The big story: Florida announced Friday it had rejected dozens of math textbooks for adoption, saying many included topics the state has deemed inappropriate.
Days later, officials said they still wouldn’t provide any examples from the list of books. They argued they weren’t at liberty to do so, even as they stated the review process was transparent and open.
That decision has left school districts, book publishers and a large national audience watching the showdown pondering next steps. Districts are in the middle of picking new math books for 2022-23, and eyeing a looming social studies adoption that could prove even more contentious.
Not that the state’s adoption list is a mandate. State law makes clear that individual school boards have the ultimate responsibility for instructional materials. But concerns swirl over what might happen if a complaint is filed against a district for using a book that the state has specifically left off its approved list.
More hot topics
Charter schools: St. Petersburg College announced plans to expand its collegiate high school to a third location. • A charter school that provided an alternative to low-performing elementary schools in east Tampa is closing its doors. • Officials from several states including Florida have urged the Biden Administration to reconsider its stance on charter school funding, Fox News reports. Here’s education commissioner Richard Corcoran’s letter to the federal government on the subject.
Bus driver shortages: Students in north central Florida are grappling with late and missed bus rides to and from classes as their schools struggle to find enough drivers, WUFT reports.
Teacher pay: The Madison County School Board voted to end automatic annual raises for teachers, WCTV reports. • The Broward County school district is preparing for a referendum that seeks to renew a local-option property tax that supports employee salaries, WFOR reports.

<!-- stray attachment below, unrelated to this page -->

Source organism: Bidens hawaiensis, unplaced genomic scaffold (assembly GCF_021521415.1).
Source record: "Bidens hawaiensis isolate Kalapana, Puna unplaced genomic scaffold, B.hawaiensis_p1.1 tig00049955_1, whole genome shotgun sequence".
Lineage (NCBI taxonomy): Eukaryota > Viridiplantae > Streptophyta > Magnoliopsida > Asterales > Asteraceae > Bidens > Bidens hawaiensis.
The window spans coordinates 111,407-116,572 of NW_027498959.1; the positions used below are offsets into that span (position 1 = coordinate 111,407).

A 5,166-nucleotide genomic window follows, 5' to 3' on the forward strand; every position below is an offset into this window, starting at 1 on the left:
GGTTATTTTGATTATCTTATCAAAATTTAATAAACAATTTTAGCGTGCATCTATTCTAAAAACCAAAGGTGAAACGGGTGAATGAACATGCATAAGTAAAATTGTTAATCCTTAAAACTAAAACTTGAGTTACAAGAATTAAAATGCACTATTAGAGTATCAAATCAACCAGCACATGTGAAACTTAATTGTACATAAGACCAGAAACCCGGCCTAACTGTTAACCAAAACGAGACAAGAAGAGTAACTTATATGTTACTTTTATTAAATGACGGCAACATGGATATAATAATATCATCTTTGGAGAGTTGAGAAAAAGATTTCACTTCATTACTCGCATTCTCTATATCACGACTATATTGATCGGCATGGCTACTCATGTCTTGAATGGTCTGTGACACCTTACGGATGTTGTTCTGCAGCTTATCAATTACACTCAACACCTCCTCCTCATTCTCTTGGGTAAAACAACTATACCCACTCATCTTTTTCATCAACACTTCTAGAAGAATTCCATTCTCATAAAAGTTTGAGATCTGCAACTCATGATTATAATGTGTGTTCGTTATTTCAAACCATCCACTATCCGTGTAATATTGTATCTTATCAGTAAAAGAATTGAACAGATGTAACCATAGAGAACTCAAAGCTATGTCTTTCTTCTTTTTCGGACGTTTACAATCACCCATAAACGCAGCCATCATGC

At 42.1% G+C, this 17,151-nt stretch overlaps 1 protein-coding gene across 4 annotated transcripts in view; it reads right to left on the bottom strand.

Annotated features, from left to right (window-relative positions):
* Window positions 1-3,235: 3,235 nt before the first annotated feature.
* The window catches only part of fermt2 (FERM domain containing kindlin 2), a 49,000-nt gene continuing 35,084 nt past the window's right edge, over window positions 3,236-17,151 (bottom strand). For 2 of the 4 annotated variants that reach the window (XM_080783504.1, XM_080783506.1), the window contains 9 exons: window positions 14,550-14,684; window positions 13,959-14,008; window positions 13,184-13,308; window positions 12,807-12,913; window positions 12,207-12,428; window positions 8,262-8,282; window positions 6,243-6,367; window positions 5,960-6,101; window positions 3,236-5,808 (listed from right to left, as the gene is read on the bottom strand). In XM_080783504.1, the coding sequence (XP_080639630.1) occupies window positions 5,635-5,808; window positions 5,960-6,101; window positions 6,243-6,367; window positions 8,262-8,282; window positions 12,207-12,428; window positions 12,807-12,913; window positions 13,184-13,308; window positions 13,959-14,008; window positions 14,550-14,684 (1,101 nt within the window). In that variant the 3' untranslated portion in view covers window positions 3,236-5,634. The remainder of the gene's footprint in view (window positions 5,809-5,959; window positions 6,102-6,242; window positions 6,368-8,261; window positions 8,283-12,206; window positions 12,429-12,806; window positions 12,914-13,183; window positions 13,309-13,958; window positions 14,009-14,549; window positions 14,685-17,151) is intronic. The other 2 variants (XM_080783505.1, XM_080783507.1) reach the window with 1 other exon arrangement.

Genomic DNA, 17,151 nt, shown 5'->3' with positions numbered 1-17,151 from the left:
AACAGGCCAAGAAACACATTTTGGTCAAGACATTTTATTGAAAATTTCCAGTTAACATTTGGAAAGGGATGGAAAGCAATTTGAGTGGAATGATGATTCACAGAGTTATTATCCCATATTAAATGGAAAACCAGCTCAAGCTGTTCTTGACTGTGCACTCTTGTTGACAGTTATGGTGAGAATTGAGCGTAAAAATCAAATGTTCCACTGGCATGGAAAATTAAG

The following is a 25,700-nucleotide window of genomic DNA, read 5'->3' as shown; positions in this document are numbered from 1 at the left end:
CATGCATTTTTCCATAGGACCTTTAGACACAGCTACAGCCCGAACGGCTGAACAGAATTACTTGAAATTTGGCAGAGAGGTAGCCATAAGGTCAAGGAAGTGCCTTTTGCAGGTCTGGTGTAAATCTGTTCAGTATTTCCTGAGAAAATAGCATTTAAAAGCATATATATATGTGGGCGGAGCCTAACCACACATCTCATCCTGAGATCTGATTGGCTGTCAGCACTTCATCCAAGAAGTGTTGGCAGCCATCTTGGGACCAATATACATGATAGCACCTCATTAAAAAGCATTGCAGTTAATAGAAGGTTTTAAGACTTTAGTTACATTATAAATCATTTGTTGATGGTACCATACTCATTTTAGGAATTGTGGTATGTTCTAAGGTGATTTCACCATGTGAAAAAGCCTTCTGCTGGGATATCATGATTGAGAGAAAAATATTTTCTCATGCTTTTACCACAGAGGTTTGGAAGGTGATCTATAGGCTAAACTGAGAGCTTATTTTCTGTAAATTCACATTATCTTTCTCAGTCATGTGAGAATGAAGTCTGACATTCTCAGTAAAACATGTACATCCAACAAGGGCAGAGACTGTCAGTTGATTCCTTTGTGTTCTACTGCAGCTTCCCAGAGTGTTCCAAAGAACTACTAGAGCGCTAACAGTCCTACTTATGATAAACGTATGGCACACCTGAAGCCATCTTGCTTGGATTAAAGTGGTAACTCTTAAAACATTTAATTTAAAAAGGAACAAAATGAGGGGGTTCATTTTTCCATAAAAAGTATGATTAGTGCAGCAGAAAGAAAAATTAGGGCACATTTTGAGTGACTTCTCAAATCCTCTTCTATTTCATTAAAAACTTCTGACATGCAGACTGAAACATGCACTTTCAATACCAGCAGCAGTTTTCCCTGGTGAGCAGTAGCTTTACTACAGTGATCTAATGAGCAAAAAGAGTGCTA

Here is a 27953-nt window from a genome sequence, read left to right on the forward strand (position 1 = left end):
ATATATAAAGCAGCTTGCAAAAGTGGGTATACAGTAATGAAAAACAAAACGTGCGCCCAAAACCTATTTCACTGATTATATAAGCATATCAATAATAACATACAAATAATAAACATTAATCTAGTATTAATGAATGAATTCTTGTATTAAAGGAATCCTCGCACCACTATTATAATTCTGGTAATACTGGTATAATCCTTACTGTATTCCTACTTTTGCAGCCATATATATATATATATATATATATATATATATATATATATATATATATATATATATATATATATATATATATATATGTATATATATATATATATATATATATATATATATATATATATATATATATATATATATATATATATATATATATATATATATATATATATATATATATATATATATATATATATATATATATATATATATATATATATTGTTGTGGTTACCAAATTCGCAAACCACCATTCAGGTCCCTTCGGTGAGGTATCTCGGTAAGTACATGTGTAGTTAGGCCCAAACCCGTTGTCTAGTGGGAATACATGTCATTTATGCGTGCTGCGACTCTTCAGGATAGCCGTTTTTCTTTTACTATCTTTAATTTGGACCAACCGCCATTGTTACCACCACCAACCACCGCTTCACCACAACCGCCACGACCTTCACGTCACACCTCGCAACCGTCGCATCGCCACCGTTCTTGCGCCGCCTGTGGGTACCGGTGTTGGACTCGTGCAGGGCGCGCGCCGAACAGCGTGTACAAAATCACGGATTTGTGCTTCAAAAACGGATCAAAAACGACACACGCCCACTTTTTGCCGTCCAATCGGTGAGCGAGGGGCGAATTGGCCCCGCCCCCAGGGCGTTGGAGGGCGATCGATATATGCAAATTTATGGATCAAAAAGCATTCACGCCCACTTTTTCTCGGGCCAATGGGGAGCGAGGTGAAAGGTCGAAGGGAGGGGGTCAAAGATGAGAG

Privatization: A new review by the Network for Public Education gave Florida an F grade for its commitment to public education, the Washington Post reports.
Gender lessons: A Sarasota County teen, who is among the plaintiffs against the state’s new law on teaching of gender identity and sexual orientation, says he’s fighting to protect LGBTQ students in Florida schools, WUSF reports.
Other school news
A Bay County school custodian bicycles 12 miles to campus daily. A teacher gave him a new bike to make his ride easier, the Panama City News Herald reports.
High schools in Bradford and Columbia counties received bomb threats on Monday. Each turned out to be a hoax, Mainstreet Daily News reports.
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One Polk County high school isn’t having trouble finding teachers. It encourages alumni to come back, and has 54 of them currently on staff, Bay News 9 reports.
The Palm Beach County school district plans to hire a new chief for its police department. Sarah Mooney would be the district’s fourth chief in a year, WPTV reports.
Don’t miss a story. Here’s the link to yesterday’s roundup.
Before you go ... New Thor movie alert!
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